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Diseases

Genetic and Rare Diseases Information Center (GARD)

Mucolipidosis III alpha/beta


Other Names for this Disease
  • ML3
  • ML 3 A
  • Pseudo-Hurler polydystrophy
  • Mucolipidosis type 3A
See Disclaimer regarding information on this site. Some links on this page may take you to organizations outside of the National Institutes of Health.

Overview

Mucolipidosis III (ML III) is a rare and progressive metabolic disorder that involves our body’s ability to break down certain fats (mucolipids). Symptoms typically present around age 3 and include developmental delay, joint pain, thickened skin, heart valve abnormalities, and intellectual disabilities or learning problems. Many individuals with ML III develop low bone density (osteoporosis), which causes pain and may lead to bone fractures.[1] Heart deformities and repeated respiratory infections can reduce the individual’s ability to breathe effectively and may result in death during mid-adulthood. ML III is caused by mutation in the GNPTAB gene, and is inherited in an autosomal recessive manner. Mucolipidosis III is diagnosed by testing the blood or urine for high levels of mucolipids, and the diagnosis can be confirmed by genetic testing.[2] Treatment is focused on relieving the individual symptoms of each person. 
Last updated: 7/19/2016

References

  1. Mucolipidosis III alpha/beta. Genetics Home Reference; October 2014; https://ghr.nlm.nih.gov/condition/mucolipidosis-iii-alpha-beta#genes.
  2. Jules G Leroy, MD, PhD, Sara S Cathey, MD, FACMG, and Michael J Friez, PhD. Mucolipidosis III Alpha/Beta. GeneReviews; May 10, 2012; http://www.ncbi.nlm.nih.gov/books/NBK1875/.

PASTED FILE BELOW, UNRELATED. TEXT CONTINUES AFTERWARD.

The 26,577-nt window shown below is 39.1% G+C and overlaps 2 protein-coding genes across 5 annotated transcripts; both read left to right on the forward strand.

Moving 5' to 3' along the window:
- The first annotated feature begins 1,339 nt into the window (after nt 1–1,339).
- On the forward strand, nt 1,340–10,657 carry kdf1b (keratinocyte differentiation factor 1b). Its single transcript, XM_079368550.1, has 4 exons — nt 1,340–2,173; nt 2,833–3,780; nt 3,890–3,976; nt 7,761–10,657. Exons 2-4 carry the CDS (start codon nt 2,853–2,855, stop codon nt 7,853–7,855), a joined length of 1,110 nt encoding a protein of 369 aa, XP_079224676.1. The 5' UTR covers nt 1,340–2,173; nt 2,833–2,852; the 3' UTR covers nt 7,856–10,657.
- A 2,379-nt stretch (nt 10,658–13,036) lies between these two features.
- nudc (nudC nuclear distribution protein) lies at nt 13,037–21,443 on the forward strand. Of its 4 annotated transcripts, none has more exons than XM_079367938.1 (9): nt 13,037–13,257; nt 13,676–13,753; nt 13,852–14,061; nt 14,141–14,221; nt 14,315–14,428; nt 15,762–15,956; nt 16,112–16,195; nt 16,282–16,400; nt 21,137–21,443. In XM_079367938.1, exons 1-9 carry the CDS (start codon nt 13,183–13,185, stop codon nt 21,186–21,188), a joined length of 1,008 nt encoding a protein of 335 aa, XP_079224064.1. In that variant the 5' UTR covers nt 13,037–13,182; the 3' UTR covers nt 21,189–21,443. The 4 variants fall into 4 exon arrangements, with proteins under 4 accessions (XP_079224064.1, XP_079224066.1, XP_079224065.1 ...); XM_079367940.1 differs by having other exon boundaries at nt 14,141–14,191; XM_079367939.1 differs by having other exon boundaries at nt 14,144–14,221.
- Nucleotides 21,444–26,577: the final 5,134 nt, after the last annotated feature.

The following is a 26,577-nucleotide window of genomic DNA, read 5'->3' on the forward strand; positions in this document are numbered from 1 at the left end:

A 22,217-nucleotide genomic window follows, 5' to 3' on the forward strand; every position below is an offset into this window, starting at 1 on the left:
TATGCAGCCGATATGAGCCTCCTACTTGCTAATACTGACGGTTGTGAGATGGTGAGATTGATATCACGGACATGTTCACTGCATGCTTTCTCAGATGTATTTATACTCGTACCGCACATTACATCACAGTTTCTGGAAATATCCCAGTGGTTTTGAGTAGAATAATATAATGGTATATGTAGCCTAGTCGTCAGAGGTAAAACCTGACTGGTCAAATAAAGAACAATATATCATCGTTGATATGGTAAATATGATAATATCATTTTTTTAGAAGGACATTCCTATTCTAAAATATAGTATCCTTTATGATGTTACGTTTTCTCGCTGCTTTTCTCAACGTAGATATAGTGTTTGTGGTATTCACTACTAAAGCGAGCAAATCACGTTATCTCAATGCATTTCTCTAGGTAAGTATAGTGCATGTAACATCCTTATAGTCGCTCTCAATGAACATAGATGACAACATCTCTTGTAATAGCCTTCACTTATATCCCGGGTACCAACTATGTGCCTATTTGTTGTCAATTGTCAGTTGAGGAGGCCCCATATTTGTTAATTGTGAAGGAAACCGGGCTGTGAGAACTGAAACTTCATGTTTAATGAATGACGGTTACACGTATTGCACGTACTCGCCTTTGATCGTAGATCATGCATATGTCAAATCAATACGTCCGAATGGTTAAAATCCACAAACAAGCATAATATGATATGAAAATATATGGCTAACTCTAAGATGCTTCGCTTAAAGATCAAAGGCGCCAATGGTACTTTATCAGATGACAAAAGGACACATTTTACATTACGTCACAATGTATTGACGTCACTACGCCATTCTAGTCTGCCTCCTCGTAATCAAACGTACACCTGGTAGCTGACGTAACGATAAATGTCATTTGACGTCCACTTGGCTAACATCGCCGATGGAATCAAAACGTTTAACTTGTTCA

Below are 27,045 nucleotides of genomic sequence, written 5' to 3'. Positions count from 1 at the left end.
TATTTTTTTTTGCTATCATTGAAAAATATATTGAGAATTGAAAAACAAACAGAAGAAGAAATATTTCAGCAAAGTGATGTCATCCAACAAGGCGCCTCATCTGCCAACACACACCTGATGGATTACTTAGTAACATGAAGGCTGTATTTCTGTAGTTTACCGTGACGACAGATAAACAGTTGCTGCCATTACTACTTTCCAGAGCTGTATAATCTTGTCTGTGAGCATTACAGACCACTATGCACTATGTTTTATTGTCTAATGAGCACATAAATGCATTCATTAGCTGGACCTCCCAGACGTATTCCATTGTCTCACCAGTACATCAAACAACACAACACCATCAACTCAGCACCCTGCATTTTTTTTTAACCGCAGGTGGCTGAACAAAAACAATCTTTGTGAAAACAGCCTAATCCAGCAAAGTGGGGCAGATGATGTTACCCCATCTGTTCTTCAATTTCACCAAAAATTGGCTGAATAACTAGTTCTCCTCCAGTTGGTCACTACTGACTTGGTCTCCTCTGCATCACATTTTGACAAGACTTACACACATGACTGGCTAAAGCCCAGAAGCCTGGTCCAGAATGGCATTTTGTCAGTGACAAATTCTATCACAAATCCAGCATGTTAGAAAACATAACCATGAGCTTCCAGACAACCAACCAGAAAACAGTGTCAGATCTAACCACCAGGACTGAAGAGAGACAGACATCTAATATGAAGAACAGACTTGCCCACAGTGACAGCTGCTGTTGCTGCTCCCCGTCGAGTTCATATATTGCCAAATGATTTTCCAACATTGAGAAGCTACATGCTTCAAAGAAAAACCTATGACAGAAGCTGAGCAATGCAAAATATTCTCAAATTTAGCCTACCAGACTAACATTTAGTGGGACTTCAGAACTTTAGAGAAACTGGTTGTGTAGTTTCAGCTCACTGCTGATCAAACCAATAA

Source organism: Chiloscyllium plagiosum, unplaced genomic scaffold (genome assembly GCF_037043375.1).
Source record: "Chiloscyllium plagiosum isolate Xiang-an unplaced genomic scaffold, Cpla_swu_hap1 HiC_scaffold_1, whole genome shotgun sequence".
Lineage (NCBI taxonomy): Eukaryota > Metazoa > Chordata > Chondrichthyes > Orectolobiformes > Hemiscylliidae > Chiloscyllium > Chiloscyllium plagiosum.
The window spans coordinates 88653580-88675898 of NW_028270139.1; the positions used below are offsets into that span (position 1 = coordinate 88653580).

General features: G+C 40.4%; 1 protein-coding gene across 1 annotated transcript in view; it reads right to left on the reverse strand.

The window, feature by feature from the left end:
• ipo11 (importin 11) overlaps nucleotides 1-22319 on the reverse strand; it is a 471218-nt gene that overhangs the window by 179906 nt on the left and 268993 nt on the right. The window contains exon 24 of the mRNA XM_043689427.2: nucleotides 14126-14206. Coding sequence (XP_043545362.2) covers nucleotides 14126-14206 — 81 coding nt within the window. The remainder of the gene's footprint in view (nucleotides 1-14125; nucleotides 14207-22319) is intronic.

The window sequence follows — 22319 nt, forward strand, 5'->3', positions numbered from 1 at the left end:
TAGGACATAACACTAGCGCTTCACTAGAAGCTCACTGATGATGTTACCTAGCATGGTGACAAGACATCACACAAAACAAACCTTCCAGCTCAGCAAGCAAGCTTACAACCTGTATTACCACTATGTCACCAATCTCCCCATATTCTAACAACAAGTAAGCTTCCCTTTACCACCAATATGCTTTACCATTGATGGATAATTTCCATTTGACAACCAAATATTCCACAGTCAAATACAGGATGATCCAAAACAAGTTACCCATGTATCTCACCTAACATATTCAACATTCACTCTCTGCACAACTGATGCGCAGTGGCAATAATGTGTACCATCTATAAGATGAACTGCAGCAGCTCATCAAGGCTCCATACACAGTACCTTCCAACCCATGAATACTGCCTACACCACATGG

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Basic Information

In Depth Information

  • The Monarch Initiative brings together data about this condition from humans and other species to help physicians and biomedical researchers. Monarch’s tools are designed to make it easier to compare the signs and symptoms (phenotypes) of different diseases and discover common features. This initiative is a collaboration between several academic institutions across the world and is funded by the National Institutes of Health. Visit the website to explore the biology of this condition.
  • Online Mendelian Inheritance in Man (OMIM) is a catalog of human genes and genetic disorders. Each entry has a summary of related medical articles. It is meant for health care professionals and researchers. OMIM is maintained by Johns Hopkins University School of Medicine. 
  • Orphanet is a European reference portal for information on rare diseases and orphan drugs. Access to this database is free of charge.
  • PubMed is a searchable database of medical literature and lists journal articles that discuss Mucolipidosis III alpha/beta. Click on the link to view a sample search on this topic.
Other Names for this Disease
  • ML3
  • ML 3 A
  • Pseudo-Hurler polydystrophy
  • Mucolipidosis type 3A
See Disclaimer regarding information on this site. Some links on this page may take you to organizations outside of the National Institutes of Health.